Elemental microanalysis of organelles in proximal tubules. II. Effects of oxygen deprivation.

Published

Journal Article

This communication describes the effects of anoxia on rabbit proximal renal tubule element (ion) content by using high-resolution electron probe x-ray microanalytical imaging to obtain quantitative elemental data from subcellular compartments not previously resolvable with low-resolution imaging. These organelles and regions include the heterochromatin and euchromatin of the nucleus and the microvilli of the apical brush border, in addition to mitochondria, lysosomes, and cytoplasm. Anoxia of 40-min duration caused the expected decrease in K and increase in Na and Cl concentrations in the tubules with the cytoplasmic K:Na ratio declining to 0.13:1. These changes were accompanied by decreases in ATP and total K contents, and an increase in lactate dehydrogenase release. Swelling occurred in some cells as evidenced by ultrastructural changes. No alterations were evident after oxygen deprivation in Ca content of cytoplasm (control, 6.7 +/- 0.6 versus anoxia, 7.6 +/- 0.7 nmol/mg dry wt) or mitochondria (control, 4.0 +/- 0.4 versus anoxia, 4.9 +/- 0.6 nmol/mg dry wt) or in S content of recognizable lysosomes (control, 314 +/- 11 versus anoxia, 325 +/- 12 nmol/mg dry wt). Brush border (microvillus) Ca content was higher than cytoplasmic Ca content during normoxia (10.7 +/- 0.9 nmol/mg dry wt) and increased further during anoxia (17.0 +/- 1.0 nmol of Ca/mg dry wt). The finding of higher Ca content within the brush border region during normoxia is unexpected and novel, because such results suggest that Ca homeostasis in the apical elaboration of the proximal cell may be different from that in the cytoplasm. The results also raise the possibility that an increase in Ca content in the brush border membrane region may be involved in the pathogenesis of renal cell injury.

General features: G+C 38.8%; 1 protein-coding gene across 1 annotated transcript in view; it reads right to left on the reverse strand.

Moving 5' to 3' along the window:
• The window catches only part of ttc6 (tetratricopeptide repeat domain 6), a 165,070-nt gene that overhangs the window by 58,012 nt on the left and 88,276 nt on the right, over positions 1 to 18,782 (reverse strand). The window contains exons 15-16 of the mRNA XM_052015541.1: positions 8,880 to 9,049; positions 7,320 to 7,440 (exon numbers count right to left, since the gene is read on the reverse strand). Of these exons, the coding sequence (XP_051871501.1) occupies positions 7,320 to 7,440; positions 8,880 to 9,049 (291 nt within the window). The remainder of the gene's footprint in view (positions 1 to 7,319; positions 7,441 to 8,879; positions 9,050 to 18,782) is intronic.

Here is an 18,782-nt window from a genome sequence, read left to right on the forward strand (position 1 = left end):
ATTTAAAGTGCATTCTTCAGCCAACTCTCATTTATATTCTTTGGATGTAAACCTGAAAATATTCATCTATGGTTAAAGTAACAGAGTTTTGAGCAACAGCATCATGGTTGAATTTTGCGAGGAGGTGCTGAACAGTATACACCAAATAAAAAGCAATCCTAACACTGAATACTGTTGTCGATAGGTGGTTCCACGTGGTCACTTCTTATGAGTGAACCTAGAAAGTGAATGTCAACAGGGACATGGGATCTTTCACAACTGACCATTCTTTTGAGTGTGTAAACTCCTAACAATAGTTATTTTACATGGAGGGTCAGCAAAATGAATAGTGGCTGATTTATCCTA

Full Text

Duke Authors

Cited Authors

  • Spencer, AJ; LeFurgey, A; Ingram, P; Mandel, LJ

Published Date

  • June 1991

Published In

Volume / Issue

  • 1 / 12

Start / End Page

  • 1321 - 1333

PubMed ID

  • 1912394

Pubmed Central ID

  • 1912394

International Standard Serial Number (ISSN)

  • 1046-6673

Language

  • eng

Conference Location

  • United States